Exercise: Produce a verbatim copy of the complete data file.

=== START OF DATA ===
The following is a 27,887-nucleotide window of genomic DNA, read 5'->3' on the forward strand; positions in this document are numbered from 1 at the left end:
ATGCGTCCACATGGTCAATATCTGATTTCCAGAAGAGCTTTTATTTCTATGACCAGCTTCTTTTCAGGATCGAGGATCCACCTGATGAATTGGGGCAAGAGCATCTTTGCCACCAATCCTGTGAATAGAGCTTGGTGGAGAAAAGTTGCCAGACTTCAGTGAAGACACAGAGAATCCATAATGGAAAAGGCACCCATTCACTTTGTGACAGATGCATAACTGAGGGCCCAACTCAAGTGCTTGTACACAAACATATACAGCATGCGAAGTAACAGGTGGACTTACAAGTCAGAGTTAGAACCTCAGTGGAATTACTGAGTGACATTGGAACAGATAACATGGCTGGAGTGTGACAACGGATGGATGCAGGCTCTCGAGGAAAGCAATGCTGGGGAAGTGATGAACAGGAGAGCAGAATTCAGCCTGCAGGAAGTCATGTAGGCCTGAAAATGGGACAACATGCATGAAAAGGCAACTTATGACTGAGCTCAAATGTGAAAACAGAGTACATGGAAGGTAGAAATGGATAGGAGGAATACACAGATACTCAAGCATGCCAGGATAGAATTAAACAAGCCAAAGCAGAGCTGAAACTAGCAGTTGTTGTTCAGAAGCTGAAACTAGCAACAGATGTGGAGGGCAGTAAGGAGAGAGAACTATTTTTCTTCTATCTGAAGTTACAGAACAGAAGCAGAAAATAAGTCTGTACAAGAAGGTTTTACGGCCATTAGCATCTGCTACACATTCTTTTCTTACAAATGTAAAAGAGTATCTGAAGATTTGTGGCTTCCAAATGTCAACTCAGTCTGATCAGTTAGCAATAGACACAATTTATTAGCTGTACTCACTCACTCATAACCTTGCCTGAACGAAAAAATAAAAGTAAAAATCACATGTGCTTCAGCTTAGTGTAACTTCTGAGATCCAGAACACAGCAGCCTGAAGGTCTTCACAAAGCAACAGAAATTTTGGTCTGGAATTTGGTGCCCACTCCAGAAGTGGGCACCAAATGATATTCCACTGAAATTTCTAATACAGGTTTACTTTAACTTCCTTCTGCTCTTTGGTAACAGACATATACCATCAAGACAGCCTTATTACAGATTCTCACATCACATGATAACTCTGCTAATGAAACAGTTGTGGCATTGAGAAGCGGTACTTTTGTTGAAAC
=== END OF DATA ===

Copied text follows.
The following is a 27,887-nucleotide window of genomic DNA, read 5'->3' on the forward strand; positions in this document are numbered from 1 at the left end:
ATGCGTCCACATGGTCAATATCTGATTTCCAGAAGAGCTTTTATTTCTATGACCAGCTTCTTTTCAGGATCGAGGATCCACCTGATGAATTGGGGCAAGAGCATCTTTGCCACCAATCCTGTGAATAGAGCTTGGTGGAGAAAAGTTGCCAGACTTCAGTGAAGACACAGAGAATCCATAATGGAAAAGGCACCCATTCACTTTGTGACAGATGCATAACTGAGGGCCCAACTCAAGTGCTTGTACACAAACATATACAGCATGCGAAGTAACAGGTGGACTTACAAGTCAGAGTTAGAACCTCAGTGGAATTACTGAGTGACATTGGAACAGATAACATGGCTGGAGTGTGACAACGGATGGATGCAGGCTCTCGAGGAAAGCAATGCTGGGGAAGTGATGAACAGGAGAGCAGAATTCAGCCTGCAGGAAGTCATGTAGGCCTGAAAATGGGACAACATGCATGAAAAGGCAACTTATGACTGAGCTCAAATGTGAAAACAGAGTACATGGAAGGTAGAAATGGATAGGAGGAATACACAGATACTCAAGCATGCCAGGATAGAATTAAACAAGCCAAAGCAGAGCTGAAACTAGCAGTTGTTGTTCAGAAGCTGAAACTAGCAACAGATGTGGAGGGCAGTAAGGAGAGAGAACTATTTTTCTTCTATCTGAAGTTACAGAACAGAAGCAGAAAATAAGTCTGTACAAGAAGGTTTTACGGCCATTAGCATCTGCTACACATTCTTTTCTTACAAATGTAAAAGAGTATCTGAAGATTTGTGGCTTCCAAATGTCAACTCAGTCTGATCAGTTAGCAATAGACACAATTTATTAGCTGTACTCACTCACTCATAACCTTGCCTGAACGAAAAAATAAAAGTAAAAATCACATGTGCTTCAGCTTAGTGTAACTTCTGAGATCCAGAACACAGCAGCCTGAAGGTCTTCACAAAGCAACAGAAATTTTGGTCTGGAATTTGGTGCCCACTCCAGAAGTGGGCACCAAATGATATTCCACTGAAATTTCTAATACAGGTTTACTTTAACTTCCTTCTGCTCTTTGGTAACAGACATATACCATCAAGACAGCCTTATTACAGATTCTCACATCACATGATAACTCTGCTAATGAAACAGTTGTGGCATTGAGAAGCGGTACTTTTGTTGAAAC